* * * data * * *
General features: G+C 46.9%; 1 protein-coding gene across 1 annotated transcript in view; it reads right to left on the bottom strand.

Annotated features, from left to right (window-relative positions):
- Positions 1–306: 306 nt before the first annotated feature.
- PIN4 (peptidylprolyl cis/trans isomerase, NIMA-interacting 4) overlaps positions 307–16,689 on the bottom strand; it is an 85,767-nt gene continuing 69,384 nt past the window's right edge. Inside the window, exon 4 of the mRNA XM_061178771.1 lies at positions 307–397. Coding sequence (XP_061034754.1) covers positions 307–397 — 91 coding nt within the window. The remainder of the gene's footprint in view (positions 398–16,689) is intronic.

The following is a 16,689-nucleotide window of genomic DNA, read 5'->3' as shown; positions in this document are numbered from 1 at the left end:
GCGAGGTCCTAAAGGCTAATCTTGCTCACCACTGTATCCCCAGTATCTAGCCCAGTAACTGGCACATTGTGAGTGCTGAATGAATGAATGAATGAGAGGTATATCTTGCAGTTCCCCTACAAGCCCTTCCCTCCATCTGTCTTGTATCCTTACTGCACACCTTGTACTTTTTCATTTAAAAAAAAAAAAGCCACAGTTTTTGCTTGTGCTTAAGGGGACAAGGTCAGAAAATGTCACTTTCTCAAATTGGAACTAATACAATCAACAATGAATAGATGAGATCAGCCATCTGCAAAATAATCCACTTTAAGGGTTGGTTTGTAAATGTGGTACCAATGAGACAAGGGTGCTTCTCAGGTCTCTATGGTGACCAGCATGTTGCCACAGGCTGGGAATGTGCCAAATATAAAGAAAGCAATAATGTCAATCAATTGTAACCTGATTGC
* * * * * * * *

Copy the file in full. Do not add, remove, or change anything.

General features: G+C 46.9%; 1 protein-coding gene across 1 annotated transcript in view; it reads right to left on the bottom strand.

Annotated features, from left to right (window-relative positions):
- Positions 1–306: 306 nt before the first annotated feature.
- PIN4 (peptidylprolyl cis/trans isomerase, NIMA-interacting 4) overlaps positions 307–16,689 on the bottom strand; it is an 85,767-nt gene continuing 69,384 nt past the window's right edge. Inside the window, exon 4 of the mRNA XM_061178771.1 lies at positions 307–397. Coding sequence (XP_061034754.1) covers positions 307–397 — 91 coding nt within the window. The remainder of the gene's footprint in view (positions 398–16,689) is intronic.

The following is a 16,689-nucleotide window of genomic DNA, read 5'->3' as shown; positions in this document are numbered from 1 at the left end:
GCGAGGTCCTAAAGGCTAATCTTGCTCACCACTGTATCCCCAGTATCTAGCCCAGTAACTGGCACATTGTGAGTGCTGAATGAATGAATGAATGAGAGGTATATCTTGCAGTTCCCCTACAAGCCCTTCCCTCCATCTGTCTTGTATCCTTACTGCACACCTTGTACTTTTTCATTTAAAAAAAAAAAAGCCACAGTTTTTGCTTGTGCTTAAGGGGACAAGGTCAGAAAATGTCACTTTCTCAAATTGGAACTAATACAATCAACAATGAATAGATGAGATCAGCCATCTGCAAAATAATCCACTTTAAGGGTTGGTTTGTAAATGTGGTACCAATGAGACAAGGGTGCTTCTCAGGTCTCTATGGTGACCAGCATGTTGCCACAGGCTGGGAATGTGCCAAATATAAAGAAAGCAATAATGTCAATCAATTGTAACCTGATTGC